Core to Corps


Collete Kenville backstage.

From the dance core to the Marine Corps, Collete Kenville hung up her pointe shoes for combat boots all because she was too short. Raised during the golden age of the 1950’s and 60’s in Flint, Michigan, Kenville now owns Kenville Studios, a dance studio that holds dear her childhood ideals of artistic expression and education in dance being fun. However, unlike many ballerinas, Kenville’s journey to reach acceptance that she could never be a performer took her somewhere she never expected: the marines.

As a child, Kenville loved being in charge and putting on a show. She remembers putting on plays, circuses, and carnivals. “I would tell everybody what their parts were, and we would stage it,” Kenville said. “Sometimes we would stage weddings, big events, dance events, sometimes we would put on dancing shows for our mothers; we were only eight and nine. That was play to me. And you know, what I do now, this is play for me.”

This natural love for pageantry was fanned by her classical ballet training. However, Kenville never thought that she would become a teacher or a director. To her, becoming a performer was the only option. “My whole goal was to become a professional ballerina, it’s all I ever wanted. Every year on your birthday when you made a wish on your birthday candle, that was my wish. I wanted it more than life itself, more than breath. That’s all that mattered to me,” recounted Kenville. Evidence of her love for ballet from a young age is found all over her studio: photographs of her time spent in dance cores, piles of old, worn out dance shoes, even a framed photograph of her wearing her first pair of pointe shoes.

Kenville was raised in Flint during the golden age of the auto industry. “General Motors and Buick were both born in Flint. And absolutely almost every person in Flint was employed by General Motors,” she said. She explained how this influx of wealth, plentiful jobs, and consequential housing boom affected her childhood. “There was all kind of funding for the arts and any child could have any kind of an arts education; that included music, dance, visual arts, theater, and that had all kinds of wonderful opportunities,” Kenville said. “We brought in companies from New York who could then give us parts in their show. We brought in famous dance instructors from around the world who trained us.”

Dance saved Kenville. As a child, she was painfully shy, yet oozed creative energy. After her mother enrolled her in dance classes, Kenville became an extroverted party girl who made friends with everyone. She loved people, especially children, and that love followed her throughout her life. “I was an excellent babysitter . . . people would fight over me for their children,” Kenville said. “Because of that I have always taught kids.” Besides her time spent in the military, Kenville has also been a kindergarten teacher, and continued to teach children at her studio.

Kenville pictured with her students after their 2013 winter ballet “The Snow Queen”.

Becoming a teacher was never a part of the plan. Kenville had always told herself she would never become a teacher. To her, becoming a teacher would have been the crown of failure. “It’s funny how children put these notions [of failure] on to themselves,” Kenville explained. “I discovered that it’s not true, that you become a bigger success when you’re a teacher, because you can affect children. You can change their lives.”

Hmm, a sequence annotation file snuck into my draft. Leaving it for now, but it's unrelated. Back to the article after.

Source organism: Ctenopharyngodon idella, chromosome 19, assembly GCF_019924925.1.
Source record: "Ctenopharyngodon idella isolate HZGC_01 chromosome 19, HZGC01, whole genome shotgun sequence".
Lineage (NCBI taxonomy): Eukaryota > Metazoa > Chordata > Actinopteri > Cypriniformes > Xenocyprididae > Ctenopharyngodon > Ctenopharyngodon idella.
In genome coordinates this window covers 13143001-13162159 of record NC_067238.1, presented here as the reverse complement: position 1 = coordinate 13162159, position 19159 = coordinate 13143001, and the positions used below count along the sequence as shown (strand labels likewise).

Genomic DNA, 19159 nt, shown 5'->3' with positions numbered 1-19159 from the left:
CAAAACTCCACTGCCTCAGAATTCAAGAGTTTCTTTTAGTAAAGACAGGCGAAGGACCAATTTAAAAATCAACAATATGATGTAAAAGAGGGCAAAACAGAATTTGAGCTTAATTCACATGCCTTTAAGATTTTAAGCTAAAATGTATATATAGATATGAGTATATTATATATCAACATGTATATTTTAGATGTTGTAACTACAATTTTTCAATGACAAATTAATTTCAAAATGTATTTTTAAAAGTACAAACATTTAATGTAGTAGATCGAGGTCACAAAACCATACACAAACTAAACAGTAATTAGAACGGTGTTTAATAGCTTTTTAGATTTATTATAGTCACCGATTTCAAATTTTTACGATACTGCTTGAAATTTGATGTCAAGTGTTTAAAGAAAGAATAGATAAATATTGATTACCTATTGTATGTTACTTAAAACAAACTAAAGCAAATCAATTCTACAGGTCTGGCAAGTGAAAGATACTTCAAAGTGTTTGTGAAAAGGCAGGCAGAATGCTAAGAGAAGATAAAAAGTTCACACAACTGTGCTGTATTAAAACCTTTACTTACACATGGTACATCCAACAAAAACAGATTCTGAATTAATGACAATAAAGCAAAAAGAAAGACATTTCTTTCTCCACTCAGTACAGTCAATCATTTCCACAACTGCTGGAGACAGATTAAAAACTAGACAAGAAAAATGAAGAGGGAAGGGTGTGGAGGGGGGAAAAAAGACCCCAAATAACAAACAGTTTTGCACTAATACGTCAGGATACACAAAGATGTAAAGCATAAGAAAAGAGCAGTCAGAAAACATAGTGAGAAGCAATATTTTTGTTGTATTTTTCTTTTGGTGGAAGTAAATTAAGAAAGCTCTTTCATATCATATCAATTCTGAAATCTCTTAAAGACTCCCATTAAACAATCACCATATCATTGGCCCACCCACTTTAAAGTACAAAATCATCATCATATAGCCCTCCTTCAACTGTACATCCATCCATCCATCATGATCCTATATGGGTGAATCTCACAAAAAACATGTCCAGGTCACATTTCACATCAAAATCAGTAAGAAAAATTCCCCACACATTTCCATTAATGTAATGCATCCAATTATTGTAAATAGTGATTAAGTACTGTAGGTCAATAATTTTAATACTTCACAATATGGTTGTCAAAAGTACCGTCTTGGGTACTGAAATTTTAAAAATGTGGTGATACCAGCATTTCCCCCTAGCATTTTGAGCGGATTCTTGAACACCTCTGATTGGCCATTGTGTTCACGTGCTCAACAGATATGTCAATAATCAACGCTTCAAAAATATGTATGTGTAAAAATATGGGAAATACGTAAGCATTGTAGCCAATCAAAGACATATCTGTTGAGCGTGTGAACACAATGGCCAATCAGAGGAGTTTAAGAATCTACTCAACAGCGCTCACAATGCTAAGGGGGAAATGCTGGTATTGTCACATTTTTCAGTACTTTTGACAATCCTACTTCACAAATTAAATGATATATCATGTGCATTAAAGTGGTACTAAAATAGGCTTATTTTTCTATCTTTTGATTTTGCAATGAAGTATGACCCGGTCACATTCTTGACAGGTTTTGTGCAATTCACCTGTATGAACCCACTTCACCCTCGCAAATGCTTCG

Kenville never became a professional ballerina. After high school, she and a group of her friends went off to the Pittsburgh Ballet Company to audition. Some of her peers were accepted into the company and even went on to have professional careers as ballerinas, however Kenville was told she should become a teacher. This was not because her dance talents were subpar, but because she was too short to fit into any professional dance company cores.

“That’s when I realized that… That I discovered that I didn’t have the… the body to be a become a ballerina,” Kenville said, beginning to cry. “It devastated me so severely, depressed me. I have spent my lifetime coming to grips with that.” However, in the moment, Kenville felt like her life was over.

Kenville returned home to Flint in a destructive state of depression. For six months, she didn’t see anyone, didn’t talk to anyone. All she did was go to work at her old job, as a gift wrapper, and thought about what to do next. Over and over, the same idea continued coming to her; to join the army. Kenville always loved order, she was in great shape, and she had built up a stamina and dedication from dance. “I [joined the marines] because of my depression. I did that to find myself. And it was the best thing I’ve ever done. So I did follow my heart . . . It took me six months,” Kenville said. “And my dad said, ‘I went from the ballet corps to the marine corps.’ That was his quote.”

Kenville Studios is the product of a complex journey that took Kenville more places and into more careers than most. “After living so many years, I realized that everything you do prepares you for the next step in your life and you figure out a way to use these skills as you’re growing up,” Kenville said. Her studio is her way of sharing her journey with the youth of today.  Kenville wants to be an inspiration to just believe in yourself, a message that we should all have courage and believe that we are worthy of whatever we want. Her only regret in life is that she didn’t believe in herself. She hopes that she can show children how to believe in themselves and have the kind of confidence that she was given from dance as a child.